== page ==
Plant Talk

Exploring the science of plants, from the field to the lab

The Trees of North America

Posted in From the Library on July 5 2017, by Esther Jackson

Esther Jackson is the Public Services Librarian at NYBG’s LuEsther T. Mertz Library where she manages Reference and Circulation services and oversees the Plant Information Office. She spends much of her time assisting researchers, providing instruction related to library resources, and collaborating with NYBG staff on various projects related to Garden initiatives and events.


The Trees of North AmericaThe Trees of North America: Michaux and Redouté’s American Masterpiece is a new book from The New York Botanical Garden and Abbeville Press. This beautiful volume includes 277 color plates from The North American Sylva, the first volumes of which were published in 1817 by François André Michaux (1770–1855), followed by subsequent volumes in the 1840s by Thomas Nuttall (1786–1859).

François André Michaux was a French botanist and explorer. François André with his father, Andre? Michaux (1746–1802), wrote some of the most important and widely-read books about North American flora. Susan Fraser (Vice President and Director of the LuEsther T. Mertz Library) and author Marta McDowell have written detailed introductory essays in The Trees of North America which include bibliographic information about the series and biographical information about the two Michaux explorers and Thomas Nuttall, the author who eventually completed the project.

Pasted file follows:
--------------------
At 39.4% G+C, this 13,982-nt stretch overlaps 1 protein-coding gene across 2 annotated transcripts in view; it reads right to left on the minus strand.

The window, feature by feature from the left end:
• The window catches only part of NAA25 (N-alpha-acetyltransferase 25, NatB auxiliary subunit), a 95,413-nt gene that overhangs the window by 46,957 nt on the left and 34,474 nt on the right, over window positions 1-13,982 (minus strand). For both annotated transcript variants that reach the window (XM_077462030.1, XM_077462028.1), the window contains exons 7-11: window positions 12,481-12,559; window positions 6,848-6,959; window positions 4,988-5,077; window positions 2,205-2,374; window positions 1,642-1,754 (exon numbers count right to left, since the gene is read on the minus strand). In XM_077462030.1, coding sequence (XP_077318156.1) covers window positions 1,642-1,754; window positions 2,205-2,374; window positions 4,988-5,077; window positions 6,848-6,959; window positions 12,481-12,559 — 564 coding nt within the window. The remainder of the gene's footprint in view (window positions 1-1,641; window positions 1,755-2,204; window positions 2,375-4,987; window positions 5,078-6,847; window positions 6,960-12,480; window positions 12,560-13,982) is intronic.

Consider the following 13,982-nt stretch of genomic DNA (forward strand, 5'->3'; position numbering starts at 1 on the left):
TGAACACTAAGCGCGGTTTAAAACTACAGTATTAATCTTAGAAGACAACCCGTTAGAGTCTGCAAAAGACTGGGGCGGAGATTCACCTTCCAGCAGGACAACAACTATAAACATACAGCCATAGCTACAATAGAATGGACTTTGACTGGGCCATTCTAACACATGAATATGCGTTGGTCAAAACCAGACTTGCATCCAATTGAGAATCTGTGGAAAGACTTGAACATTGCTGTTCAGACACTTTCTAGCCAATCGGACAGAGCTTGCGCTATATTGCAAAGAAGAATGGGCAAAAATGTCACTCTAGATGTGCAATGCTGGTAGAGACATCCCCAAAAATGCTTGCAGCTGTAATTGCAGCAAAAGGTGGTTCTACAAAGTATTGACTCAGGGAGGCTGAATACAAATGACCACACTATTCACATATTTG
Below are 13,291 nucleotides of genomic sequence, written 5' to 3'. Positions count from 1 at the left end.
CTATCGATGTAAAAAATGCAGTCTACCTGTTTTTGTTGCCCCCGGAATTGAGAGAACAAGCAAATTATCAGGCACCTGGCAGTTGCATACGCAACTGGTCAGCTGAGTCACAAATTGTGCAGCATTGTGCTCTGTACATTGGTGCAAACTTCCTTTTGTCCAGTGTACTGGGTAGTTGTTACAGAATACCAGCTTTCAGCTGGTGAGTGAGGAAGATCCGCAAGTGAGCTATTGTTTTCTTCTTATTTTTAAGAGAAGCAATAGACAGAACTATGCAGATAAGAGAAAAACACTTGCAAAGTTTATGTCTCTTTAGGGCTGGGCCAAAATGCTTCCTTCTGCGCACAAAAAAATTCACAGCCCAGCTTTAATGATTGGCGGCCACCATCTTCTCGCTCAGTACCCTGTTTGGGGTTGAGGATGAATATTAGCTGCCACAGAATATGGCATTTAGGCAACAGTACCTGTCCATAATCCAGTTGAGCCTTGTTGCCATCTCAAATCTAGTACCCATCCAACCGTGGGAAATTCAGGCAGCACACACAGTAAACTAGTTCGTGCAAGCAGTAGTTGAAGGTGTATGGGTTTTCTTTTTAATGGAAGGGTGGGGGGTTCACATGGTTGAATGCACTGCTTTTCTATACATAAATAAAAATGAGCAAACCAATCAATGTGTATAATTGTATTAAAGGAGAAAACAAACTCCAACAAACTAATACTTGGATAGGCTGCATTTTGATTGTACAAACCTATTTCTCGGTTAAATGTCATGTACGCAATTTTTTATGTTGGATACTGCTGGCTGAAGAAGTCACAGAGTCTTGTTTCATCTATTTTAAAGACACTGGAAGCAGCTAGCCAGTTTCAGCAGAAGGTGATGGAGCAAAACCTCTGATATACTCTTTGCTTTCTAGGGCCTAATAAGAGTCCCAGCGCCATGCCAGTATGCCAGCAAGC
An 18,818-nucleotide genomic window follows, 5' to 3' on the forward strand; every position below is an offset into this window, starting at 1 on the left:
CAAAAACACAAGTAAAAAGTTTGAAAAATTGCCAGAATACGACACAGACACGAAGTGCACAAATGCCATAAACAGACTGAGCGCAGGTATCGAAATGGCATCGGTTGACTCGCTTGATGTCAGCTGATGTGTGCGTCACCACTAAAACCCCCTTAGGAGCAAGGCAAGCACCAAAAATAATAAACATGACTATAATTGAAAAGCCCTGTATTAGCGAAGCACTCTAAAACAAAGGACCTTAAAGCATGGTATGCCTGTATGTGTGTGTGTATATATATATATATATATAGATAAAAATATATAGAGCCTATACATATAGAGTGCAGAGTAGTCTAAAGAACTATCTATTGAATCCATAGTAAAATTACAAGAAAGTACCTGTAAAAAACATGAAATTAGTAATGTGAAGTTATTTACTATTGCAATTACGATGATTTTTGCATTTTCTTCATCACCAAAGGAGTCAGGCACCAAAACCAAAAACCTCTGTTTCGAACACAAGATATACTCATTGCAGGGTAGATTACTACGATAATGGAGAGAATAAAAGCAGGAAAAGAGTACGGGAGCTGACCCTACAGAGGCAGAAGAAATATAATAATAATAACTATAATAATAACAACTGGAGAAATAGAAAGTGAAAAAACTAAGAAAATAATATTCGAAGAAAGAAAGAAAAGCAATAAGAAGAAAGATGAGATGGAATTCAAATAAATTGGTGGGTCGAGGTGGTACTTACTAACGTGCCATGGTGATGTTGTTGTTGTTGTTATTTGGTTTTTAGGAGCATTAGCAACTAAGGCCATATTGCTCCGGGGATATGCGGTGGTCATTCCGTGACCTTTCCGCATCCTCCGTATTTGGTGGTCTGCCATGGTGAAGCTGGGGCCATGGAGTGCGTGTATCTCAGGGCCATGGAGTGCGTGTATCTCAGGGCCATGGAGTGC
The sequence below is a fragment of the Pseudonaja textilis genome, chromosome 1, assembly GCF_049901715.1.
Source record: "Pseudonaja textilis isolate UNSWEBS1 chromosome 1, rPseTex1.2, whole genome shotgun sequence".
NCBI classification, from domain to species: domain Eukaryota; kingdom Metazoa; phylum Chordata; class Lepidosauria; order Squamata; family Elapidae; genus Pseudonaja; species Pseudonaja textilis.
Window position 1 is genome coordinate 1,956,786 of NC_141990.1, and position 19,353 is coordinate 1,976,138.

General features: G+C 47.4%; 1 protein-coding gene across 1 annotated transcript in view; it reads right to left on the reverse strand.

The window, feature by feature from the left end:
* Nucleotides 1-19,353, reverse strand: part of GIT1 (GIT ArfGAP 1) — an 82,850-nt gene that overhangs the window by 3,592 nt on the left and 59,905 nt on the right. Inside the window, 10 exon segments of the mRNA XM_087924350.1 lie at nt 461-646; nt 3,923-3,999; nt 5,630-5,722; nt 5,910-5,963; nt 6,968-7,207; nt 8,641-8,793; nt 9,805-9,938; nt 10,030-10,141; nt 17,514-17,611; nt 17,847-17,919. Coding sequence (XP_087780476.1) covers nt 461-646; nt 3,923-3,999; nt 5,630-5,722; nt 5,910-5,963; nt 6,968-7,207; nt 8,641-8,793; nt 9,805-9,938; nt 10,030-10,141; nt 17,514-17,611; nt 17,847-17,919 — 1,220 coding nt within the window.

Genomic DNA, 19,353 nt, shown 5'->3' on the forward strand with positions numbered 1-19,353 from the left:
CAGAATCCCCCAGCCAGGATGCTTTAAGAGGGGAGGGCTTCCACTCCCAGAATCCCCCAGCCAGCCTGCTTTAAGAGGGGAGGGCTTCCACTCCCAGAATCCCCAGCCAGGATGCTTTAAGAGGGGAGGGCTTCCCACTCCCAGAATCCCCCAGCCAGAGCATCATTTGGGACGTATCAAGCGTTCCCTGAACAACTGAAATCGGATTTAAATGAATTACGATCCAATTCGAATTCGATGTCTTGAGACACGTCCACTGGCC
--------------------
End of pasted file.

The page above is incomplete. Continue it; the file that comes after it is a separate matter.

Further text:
It’s impossible to look at these plates without thinking about the early days of botany as we know it in North America. For those who love native trees, The Trees of North America is both beautiful and transportive. Certain plates, such as that of Castanea dentata, the American chestnut, are lovely and bittersweet. With accompanying illustrations by David Allen Sibley (who also wrote the afterword), The Trees of North America is an enjoyable read for all history of science and native plant enthusiasts.